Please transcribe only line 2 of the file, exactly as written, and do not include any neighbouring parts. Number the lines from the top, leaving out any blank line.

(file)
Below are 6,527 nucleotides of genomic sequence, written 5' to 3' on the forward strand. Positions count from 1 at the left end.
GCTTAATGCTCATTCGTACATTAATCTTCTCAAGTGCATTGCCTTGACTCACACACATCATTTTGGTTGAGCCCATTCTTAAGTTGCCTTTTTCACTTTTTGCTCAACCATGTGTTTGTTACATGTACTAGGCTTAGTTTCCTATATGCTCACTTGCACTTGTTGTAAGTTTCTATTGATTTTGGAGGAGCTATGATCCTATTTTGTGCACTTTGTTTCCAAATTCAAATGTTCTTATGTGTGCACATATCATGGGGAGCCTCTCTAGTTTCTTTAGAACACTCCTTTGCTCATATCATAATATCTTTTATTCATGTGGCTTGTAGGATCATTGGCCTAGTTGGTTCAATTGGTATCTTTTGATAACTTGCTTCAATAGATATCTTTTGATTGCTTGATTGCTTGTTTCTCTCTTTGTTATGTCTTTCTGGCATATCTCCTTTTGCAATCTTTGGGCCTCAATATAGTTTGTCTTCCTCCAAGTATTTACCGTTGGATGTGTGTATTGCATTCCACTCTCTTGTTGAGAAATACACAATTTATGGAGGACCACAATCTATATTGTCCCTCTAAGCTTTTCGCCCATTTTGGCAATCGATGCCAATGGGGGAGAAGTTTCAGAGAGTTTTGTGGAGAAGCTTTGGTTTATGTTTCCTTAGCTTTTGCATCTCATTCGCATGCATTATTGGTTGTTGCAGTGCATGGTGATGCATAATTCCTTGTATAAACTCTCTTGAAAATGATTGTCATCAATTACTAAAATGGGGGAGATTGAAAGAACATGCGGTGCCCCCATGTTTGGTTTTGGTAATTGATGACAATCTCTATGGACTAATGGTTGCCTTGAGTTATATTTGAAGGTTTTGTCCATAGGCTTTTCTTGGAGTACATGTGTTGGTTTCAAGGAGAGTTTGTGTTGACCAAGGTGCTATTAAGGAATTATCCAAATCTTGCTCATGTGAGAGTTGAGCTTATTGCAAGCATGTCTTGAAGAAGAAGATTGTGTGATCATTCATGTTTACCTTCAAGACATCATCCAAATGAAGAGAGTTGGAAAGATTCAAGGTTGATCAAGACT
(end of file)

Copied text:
GCTTAATGCTCATTCGTACATTAATCTTCTCAAGTGCATTGCCTTGACTCACACACATCATTTTGGTTGAGCCCATTCTTAAGTTGCCTTTTTCACTTTTTGCTCAACCATGTGTTTGTTACATGTACTAGGCTTAGTTTCCTATATGCTCACTTGCACTTGTTGTAAGTTTCTATTGATTTTGGAGGAGCTATGATCCTATTTTGTGCACTTTGTTTCCAAATTCAAATGTTCTTATGTGTGCACATATCATGGGGAGCCTCTCTAGTTTCTTTAGAACACTCCTTTGCTCATATCATAATATCTTTTATTCATGTGGCTTGTAGGATCATTGGCCTAGTTGGTTCAATTGGTATCTTTTGATAACTTGCTTCAATAGATATCTTTTGATTGCTTGATTGCTTGTTTCTCTCTTTGTTATGTCTTTCTGGCATATCTCCTTTTGCAATCTTTGGGCCTCAATATAGTTTGTCTTCCTCCAAGTATTTACCGTTGGATGTGTGTATTGCATTCCACTCTCTTGTTGAGAAATACACAATTTATGGAGGACCACAATCTATATTGTCCCTCTAAGCTTTTCGCCCATTTTGGCAATCGATGCCAATGGGGGAGAAGTTTCAGAGAGTTTTGTGGAGAAGCTTTGGTTTATGTTTCCTTAGCTTTTGCATCTCATTCGCATGCATTATTGGTTGTTGCAGTGCATGGTGATGCATAATTCCTTGTATAAACTCTCTTGAAAATGATTGTCATCAATTACTAAAATGGGGGAGATTGAAAGAACATGCGGTGCCCCCATGTTTGGTTTTGGTAATTGATGACAATCTCTATGGACTAATGGTTGCCTTGAGTTATATTTGAAGGTTTTGTCCATAGGCTTTTCTTGGAGTACATGTGTTGGTTTCAAGGAGAGTTTGTGTTGACCAAGGTGCTATTAAGGAATTATCCAAATCTTGCTCATGTGAGAGTTGAGCTTATTGCAAGCATGTCTTGAAGAAGAAGATTGTGTGATCATTCATGTTTACCTTCAAGACATCATCCAAATGAAGAGAGTTGGAAAGATTCAAGGTTGATCAAGACT